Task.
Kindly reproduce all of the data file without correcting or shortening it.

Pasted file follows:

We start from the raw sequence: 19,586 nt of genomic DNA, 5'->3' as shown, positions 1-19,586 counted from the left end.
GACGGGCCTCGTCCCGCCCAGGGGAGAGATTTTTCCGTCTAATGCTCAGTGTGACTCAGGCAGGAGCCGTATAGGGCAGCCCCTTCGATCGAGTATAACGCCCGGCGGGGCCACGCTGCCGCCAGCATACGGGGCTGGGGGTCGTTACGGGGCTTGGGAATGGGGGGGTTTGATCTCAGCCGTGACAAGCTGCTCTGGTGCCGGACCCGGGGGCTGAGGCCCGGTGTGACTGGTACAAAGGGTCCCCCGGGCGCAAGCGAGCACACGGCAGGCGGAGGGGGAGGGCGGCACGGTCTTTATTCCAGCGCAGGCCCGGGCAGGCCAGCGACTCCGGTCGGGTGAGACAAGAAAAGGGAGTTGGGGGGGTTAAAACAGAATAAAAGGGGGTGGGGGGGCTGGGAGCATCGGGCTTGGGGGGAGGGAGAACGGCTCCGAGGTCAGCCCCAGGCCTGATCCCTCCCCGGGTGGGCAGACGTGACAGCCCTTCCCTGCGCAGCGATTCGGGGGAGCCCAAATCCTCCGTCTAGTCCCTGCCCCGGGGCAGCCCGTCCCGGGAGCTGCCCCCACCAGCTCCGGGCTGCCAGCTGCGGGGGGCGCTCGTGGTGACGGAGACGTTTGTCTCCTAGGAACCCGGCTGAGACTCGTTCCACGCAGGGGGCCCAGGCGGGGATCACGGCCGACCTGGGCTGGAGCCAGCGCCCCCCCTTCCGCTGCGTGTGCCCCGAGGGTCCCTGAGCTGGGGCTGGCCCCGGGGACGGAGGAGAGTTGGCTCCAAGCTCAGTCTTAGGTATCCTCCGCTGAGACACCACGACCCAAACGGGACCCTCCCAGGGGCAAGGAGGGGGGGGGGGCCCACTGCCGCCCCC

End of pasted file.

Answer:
We start from the raw sequence: 19,586 nt of genomic DNA, 5'->3' as shown, positions 1-19,586 counted from the left end.
GACGGGCCTCGTCCCGCCCAGGGGAGAGATTTTTCCGTCTAATGCTCAGTGTGACTCAGGCAGGAGCCGTATAGGGCAGCCCCTTCGATCGAGTATAACGCCCGGCGGGGCCACGCTGCCGCCAGCATACGGGGCTGGGGGTCGTTACGGGGCTTGGGAATGGGGGGGTTTGATCTCAGCCGTGACAAGCTGCTCTGGTGCCGGACCCGGGGGCTGAGGCCCGGTGTGACTGGTACAAAGGGTCCCCCGGGCGCAAGCGAGCACACGGCAGGCGGAGGGGGAGGGCGGCACGGTCTTTATTCCAGCGCAGGCCCGGGCAGGCCAGCGACTCCGGTCGGGTGAGACAAGAAAAGGGAGTTGGGGGGGTTAAAACAGAATAAAAGGGGGTGGGGGGGCTGGGAGCATCGGGCTTGGGGGGAGGGAGAACGGCTCCGAGGTCAGCCCCAGGCCTGATCCCTCCCCGGGTGGGCAGACGTGACAGCCCTTCCCTGCGCAGCGATTCGGGGGAGCCCAAATCCTCCGTCTAGTCCCTGCCCCGGGGCAGCCCGTCCCGGGAGCTGCCCCCACCAGCTCCGGGCTGCCAGCTGCGGGGGGCGCTCGTGGTGACGGAGACGTTTGTCTCCTAGGAACCCGGCTGAGACTCGTTCCACGCAGGGGGCCCAGGCGGGGATCACGGCCGACCTGGGCTGGAGCCAGCGCCCCCCCTTCCGCTGCGTGTGCCCCGAGGGTCCCTGAGCTGGGGCTGGCCCCGGGGACGGAGGAGAGTTGGCTCCAAGCTCAGTCTTAGGTATCCTCCGCTGAGACACCACGACCCAAACGGGACCCTCCCAGGGGCAAGGAGGGGGGGGGGGCCCACTGCCGCCCCC